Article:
Genre Across The Curriculum
Anne Herrington, Charles Moran
Utah State University Press, Feb 24, 2005 - Language Arts & Disciplines - 280 pages
Genre across the Curriculum will function as a "good" textbook, one not for the student, but for the teacher, and one with an eye on the context of writing. Here you will find models of practice, descriptions written by teachers who have integrated the teaching of genre into their pedagogy in ways that both support and empower the student writer.
While authors here look at courses across disciplines and across a range of genres, they are similar in presenting genre as situated within specific classrooms, disciplines, and institutions. Their assignments embody the pedagogy of a particular teacher, and student responses here embody students' prior experiences with writing. In each chapter, the authors define a particular genre, define the learning goals implicit in assigning that genre, explain how they help their students work through the assignment, and, finally, discuss how they evaluate the writing their students do in response to their teaching.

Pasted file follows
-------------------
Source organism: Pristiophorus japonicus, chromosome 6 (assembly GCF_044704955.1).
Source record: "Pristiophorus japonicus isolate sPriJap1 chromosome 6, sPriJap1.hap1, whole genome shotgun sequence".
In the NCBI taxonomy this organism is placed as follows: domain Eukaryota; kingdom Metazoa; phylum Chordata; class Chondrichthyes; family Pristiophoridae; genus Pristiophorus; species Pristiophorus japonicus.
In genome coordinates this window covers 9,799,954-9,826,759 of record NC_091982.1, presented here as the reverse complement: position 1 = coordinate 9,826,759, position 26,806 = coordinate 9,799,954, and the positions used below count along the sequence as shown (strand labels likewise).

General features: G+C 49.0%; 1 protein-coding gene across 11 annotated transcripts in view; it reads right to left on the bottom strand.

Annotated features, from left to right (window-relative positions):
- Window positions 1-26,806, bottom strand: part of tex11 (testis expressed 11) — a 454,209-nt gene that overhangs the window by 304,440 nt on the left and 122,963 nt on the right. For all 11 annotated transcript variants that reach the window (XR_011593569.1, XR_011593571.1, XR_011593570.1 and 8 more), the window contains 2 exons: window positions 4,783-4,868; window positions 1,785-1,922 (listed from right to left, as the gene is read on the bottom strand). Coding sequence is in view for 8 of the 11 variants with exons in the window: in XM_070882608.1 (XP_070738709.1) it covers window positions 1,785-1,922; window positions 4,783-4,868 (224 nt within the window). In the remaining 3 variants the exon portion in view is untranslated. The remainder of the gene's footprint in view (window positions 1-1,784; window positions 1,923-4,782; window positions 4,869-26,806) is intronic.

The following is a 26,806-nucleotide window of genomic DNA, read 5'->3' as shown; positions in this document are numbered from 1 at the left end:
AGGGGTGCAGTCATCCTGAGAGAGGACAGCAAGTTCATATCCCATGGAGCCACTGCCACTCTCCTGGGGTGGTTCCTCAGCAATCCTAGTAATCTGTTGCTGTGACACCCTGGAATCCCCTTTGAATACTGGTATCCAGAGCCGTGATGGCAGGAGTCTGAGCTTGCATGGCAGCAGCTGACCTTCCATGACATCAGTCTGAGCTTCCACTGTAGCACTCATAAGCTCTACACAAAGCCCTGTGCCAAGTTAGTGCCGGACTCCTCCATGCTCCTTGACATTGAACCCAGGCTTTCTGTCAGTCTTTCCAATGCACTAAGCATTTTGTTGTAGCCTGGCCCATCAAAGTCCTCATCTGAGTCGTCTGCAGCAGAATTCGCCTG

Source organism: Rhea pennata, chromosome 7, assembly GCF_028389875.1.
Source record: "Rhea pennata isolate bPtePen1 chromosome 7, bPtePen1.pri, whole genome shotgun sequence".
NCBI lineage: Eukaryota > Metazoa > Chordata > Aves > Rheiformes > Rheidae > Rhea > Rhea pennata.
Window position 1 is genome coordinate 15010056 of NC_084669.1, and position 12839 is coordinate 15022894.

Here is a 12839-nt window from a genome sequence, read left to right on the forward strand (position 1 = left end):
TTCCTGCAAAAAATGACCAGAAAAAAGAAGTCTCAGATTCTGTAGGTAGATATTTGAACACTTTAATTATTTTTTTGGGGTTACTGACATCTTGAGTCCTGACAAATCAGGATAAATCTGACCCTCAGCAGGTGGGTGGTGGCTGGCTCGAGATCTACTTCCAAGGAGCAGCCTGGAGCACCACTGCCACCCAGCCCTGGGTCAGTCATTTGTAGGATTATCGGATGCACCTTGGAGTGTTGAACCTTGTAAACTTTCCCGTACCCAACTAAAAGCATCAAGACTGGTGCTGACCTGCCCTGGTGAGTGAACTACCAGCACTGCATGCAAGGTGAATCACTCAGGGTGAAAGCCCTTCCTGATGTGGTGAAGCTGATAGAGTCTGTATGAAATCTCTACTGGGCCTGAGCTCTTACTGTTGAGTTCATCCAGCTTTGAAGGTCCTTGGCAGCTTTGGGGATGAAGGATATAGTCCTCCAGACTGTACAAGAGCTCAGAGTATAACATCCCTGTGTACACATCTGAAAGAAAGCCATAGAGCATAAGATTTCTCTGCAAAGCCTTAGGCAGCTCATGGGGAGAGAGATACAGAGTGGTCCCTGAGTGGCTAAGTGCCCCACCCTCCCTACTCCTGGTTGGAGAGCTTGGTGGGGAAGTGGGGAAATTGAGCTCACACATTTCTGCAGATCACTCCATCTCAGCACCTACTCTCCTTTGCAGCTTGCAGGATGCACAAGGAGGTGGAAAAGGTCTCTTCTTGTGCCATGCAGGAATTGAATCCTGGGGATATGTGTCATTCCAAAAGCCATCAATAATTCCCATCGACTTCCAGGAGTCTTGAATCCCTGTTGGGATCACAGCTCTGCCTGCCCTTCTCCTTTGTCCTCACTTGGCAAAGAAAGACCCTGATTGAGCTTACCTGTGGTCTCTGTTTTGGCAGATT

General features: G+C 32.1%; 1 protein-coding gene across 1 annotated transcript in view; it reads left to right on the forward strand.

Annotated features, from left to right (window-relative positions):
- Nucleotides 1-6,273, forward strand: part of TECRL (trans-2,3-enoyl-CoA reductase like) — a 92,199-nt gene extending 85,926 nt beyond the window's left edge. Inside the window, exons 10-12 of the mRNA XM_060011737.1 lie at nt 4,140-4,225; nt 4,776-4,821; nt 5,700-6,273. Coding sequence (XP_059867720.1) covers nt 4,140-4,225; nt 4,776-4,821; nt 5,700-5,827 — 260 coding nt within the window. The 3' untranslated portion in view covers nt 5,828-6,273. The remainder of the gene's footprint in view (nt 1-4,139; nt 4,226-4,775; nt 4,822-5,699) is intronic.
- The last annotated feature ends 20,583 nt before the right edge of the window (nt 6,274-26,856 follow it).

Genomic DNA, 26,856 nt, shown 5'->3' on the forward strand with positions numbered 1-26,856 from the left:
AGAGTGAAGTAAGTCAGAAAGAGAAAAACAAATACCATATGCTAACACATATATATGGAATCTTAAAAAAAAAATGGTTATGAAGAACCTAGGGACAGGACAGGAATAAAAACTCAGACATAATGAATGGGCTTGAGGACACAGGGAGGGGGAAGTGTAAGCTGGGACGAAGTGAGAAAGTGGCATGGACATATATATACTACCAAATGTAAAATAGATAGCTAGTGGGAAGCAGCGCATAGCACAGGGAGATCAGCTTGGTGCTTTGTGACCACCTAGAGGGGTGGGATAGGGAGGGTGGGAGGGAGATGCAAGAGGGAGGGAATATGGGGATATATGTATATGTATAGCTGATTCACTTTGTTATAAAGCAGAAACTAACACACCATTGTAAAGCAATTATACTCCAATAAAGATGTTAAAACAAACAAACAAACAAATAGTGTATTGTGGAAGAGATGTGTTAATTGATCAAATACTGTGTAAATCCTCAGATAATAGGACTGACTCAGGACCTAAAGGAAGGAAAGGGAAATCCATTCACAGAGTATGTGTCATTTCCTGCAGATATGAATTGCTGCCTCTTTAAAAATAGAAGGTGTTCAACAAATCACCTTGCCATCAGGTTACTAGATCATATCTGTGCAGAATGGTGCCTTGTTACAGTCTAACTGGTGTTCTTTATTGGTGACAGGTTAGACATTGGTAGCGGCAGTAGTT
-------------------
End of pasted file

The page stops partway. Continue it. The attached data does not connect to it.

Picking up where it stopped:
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In the preceding essay, on the relationship between language and identity,
students have to develop a logical argument at its most basic level, that is,
demonstrate that they can construct a position in relation to the different views in
The text goes on to historicize linguistic and structural racism as well as important
research on black language varieties. Gail had an elementary school-age
daughter in the New York public school system who was placed in speech
Similarly, another made the connection to classical literature, and in particular to
the language appropriate there: "I had always been told that genre referred to
poetry and other classical literature. I was unaware of the fact that resumes could
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